BROOKLYN — Like so many others last month, the New York Liberty’s two newest stars were glued to their TVs watching the women’s NCAA basketball tournament. Breanna Stewart, one of women’s basketball’s biggest names, and Jonquel Jones were happy to see the women’s tournament draw so many eyes this year in what ended in a thrilling showdown between LSU and Iowa.
What the two didn’t love was the “us vs. them” narrative that developed over what women’s college basketball players were making through NIL deals and what players in the WNBA made by comparison.
“I think us as women, we’re not gonna fight and say ‘pay us, pay us’ and then because it’s happening on the collegiate level then we’re upset. If women are being paid we’re happy,” Jones said, sitting alongside Stewart at the espnW Summit in Brooklyn on Thursday. “We want that to happen and we want these NIL deals and these sponsors to then move along with the players when they come into the pros. And to continue to invest in women’s sports cause that is how we grow the game. When I sit there and I watch it, and I see all these players making their money, I’m happy for them.”
The success of the women’s college basketball tournament this year and the influx of money to college athletes through NIL deals has drawn more attention to the salary level of players in the WNBA by comparison. College basketball star Angel Reese said after LSU won the national title that she wasn’t in a rush to go pro and that she was making more than some of the players in the WNBA.
Neither Stewart nor Jones is naive to the economics of women’s basketball or the challenges the sport and its athletes face. Stewart has played an active role in trying to improve standards across the league for its players and the WNBA has attempted to raise player pay in the latest CBA.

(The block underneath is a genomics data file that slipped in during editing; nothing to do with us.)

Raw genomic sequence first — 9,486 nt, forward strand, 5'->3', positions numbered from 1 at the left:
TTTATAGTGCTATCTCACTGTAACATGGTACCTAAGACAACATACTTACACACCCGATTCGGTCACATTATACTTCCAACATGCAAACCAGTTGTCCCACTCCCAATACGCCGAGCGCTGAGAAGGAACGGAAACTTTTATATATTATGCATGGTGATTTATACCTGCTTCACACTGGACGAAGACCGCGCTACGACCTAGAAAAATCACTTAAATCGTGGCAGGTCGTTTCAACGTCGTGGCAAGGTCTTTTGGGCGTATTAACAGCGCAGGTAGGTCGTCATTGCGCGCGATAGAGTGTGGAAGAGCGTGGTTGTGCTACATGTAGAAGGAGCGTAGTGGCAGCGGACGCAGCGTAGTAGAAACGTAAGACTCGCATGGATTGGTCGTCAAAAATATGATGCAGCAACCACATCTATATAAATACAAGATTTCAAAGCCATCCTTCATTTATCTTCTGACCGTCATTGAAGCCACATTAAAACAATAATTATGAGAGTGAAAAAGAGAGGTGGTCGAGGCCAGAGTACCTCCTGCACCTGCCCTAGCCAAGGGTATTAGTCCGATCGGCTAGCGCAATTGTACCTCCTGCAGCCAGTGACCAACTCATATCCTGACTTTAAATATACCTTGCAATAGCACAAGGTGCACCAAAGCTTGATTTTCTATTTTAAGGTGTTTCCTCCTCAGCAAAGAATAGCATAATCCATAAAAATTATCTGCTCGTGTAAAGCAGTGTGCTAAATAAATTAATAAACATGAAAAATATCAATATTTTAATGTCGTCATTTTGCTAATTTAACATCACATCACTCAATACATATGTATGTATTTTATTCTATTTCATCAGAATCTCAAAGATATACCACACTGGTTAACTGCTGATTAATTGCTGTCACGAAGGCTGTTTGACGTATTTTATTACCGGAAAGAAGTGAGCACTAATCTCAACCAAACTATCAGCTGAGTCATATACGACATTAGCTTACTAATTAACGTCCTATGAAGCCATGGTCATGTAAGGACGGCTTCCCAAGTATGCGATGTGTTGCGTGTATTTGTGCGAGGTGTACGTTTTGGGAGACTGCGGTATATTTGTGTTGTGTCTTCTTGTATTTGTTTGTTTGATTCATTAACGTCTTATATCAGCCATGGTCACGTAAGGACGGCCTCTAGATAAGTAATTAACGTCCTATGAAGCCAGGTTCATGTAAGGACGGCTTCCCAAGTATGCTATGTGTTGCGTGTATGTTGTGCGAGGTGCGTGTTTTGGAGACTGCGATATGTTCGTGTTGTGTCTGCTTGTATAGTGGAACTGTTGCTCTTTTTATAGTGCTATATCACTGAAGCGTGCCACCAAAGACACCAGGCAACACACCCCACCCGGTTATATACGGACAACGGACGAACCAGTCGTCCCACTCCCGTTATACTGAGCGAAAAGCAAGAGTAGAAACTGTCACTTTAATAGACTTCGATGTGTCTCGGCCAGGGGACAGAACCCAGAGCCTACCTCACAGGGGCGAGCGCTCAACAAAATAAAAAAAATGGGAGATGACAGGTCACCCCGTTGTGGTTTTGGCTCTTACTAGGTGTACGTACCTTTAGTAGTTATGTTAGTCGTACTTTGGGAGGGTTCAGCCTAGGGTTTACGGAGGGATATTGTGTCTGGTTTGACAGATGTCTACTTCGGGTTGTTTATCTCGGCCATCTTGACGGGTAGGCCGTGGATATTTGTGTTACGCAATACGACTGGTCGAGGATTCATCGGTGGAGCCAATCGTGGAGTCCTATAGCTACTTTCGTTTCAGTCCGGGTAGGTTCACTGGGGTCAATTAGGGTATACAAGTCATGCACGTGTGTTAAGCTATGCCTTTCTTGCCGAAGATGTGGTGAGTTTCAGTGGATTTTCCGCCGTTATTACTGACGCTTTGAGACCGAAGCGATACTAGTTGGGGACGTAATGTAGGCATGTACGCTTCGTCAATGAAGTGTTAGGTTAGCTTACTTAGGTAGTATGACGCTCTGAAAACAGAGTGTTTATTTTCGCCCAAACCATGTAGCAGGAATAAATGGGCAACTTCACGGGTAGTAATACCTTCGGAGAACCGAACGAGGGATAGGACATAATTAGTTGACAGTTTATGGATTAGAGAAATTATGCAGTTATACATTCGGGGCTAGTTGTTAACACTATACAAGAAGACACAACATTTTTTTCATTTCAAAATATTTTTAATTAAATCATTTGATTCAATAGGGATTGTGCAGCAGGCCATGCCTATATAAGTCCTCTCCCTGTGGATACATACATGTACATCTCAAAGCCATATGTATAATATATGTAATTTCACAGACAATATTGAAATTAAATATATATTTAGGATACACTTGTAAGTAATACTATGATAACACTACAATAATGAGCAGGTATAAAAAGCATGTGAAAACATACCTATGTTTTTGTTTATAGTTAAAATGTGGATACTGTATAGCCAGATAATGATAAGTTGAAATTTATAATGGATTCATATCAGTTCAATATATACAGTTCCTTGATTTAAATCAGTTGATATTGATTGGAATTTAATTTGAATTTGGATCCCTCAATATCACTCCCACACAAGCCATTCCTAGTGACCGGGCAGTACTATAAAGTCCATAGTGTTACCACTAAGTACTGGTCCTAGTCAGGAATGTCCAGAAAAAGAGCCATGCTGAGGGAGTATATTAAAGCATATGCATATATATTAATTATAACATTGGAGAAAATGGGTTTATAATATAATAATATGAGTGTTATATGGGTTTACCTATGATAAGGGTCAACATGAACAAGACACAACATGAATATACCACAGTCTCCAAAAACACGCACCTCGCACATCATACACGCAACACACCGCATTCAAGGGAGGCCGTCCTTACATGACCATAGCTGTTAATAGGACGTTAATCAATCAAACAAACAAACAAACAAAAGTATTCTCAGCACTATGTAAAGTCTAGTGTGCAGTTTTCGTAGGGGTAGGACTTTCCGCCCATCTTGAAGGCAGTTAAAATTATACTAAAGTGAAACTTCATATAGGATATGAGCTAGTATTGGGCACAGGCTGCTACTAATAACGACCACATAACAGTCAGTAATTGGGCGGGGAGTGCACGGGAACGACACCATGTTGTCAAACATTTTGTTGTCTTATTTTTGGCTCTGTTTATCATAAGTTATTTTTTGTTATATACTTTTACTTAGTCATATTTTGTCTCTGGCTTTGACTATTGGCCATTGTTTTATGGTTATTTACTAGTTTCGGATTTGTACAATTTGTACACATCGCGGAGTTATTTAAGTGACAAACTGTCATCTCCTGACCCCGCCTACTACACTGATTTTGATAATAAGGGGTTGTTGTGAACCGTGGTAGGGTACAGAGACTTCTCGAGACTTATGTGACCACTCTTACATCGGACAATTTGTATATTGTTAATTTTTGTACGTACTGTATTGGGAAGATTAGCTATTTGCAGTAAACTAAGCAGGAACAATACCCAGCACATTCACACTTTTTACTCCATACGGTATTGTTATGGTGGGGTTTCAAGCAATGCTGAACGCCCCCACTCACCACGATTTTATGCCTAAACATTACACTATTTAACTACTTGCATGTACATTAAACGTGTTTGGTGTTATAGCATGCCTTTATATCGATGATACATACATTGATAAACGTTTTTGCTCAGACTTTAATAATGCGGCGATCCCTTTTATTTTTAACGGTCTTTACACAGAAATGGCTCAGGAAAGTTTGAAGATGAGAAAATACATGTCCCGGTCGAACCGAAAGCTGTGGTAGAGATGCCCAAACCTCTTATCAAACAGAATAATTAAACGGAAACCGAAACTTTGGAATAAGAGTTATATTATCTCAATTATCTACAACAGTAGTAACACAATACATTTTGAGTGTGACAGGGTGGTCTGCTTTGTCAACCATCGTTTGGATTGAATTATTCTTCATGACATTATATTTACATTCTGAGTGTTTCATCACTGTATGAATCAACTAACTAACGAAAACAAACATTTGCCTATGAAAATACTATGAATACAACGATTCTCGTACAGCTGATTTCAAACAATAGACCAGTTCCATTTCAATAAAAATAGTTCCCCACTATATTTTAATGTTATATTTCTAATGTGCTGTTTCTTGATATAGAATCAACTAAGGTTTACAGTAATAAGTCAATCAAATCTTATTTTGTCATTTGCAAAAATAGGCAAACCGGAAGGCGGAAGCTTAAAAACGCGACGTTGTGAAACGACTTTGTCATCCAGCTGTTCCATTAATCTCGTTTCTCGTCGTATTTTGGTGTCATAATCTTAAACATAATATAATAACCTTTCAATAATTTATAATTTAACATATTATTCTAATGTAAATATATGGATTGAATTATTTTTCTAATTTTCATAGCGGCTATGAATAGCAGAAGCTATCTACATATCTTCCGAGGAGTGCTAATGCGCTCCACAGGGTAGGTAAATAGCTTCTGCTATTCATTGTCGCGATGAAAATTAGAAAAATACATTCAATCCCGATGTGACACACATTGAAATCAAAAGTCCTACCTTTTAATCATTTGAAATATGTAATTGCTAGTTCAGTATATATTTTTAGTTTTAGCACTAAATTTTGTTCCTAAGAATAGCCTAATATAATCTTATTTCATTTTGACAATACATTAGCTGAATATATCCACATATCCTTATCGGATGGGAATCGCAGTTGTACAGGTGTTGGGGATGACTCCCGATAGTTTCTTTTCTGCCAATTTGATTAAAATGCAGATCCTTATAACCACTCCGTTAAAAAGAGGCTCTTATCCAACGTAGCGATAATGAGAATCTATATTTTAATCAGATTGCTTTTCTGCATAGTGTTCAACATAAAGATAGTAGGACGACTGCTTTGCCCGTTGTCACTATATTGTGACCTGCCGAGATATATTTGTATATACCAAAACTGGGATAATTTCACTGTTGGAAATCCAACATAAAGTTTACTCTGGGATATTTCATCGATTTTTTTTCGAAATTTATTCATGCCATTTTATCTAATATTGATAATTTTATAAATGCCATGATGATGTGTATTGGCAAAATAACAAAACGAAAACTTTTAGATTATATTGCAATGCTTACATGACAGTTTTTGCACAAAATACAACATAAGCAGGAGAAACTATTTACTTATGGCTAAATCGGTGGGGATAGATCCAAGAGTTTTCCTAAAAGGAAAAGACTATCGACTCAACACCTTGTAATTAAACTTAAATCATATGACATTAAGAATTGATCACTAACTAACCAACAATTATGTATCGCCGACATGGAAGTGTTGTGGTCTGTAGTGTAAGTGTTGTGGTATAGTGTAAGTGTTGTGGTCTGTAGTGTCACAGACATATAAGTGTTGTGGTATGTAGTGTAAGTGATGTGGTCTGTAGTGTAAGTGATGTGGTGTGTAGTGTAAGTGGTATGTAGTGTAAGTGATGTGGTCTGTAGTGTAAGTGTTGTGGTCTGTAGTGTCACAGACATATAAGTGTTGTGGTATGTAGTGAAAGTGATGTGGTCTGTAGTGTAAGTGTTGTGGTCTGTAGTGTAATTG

“I think the biggest thing is, why are we fighting each other? For women’s sports, which receives less than five percent of media coverage, we shouldn’t be fighting over who gets this five percent,” Stewart said. “We should have 50 or 100 or whatever. We should continue to ask for more from media, from companies, from marketing perspectives. Where it’s like we continue to grow with one another and when you’re ready, you can come see us in the WNBA because we’re here and we’re waiting.
“And lastly, you don’t know how much money we make. You only see what you see.”
The WNBA will be looking to capitalize on the growing interest in women’s sports, particularly women’s college basketball. The NCAA Tournament saw record viewership, including an average 9.92 million viewers (peaking at 12.6 million) for the championship game.
The WNBA has seen a growth of interest as well with the playoffs last season seeing a 22% increase in viewership over the year prior.
“The fans from college don’t need to only be college and the fans from the WNBA don’t only need to fans from WNBA. We’re playing basketball, so we need fans from basketball to come watch basketball,” Stewart said.
Stewart’s arrival in New York is sure to help grow the interest in the league the Liberty in the Big Apple. New York’s professional women’s basketball team has formed what many have dubbed a super team by bringing in Stewart, Jones and Courtney Vandersloot.
The Liberty already had rising WNBA star Sabrina Ionescu on the roster.
Vandersloot had been scheduled to be part of Thursday’s panel on the Liberty’s new super team, but had to miss the event because she was in concussion protocol. New York is one of several super teams now in the league with Las Vegas being another out west.
Jones had speccifically requested a trade to the Liberty. Part of the appeal to Jones, was how much the ownership group cared about his organization.
“It goes into people just being willing to invest in women’s sports,” Jones said. “Nobody wants to play for someone who doesn’t see the vision. When you have owners that see the vision are willing to invest and really put their money where their mouth is when it comes to women’s sports, it’s a big deal.”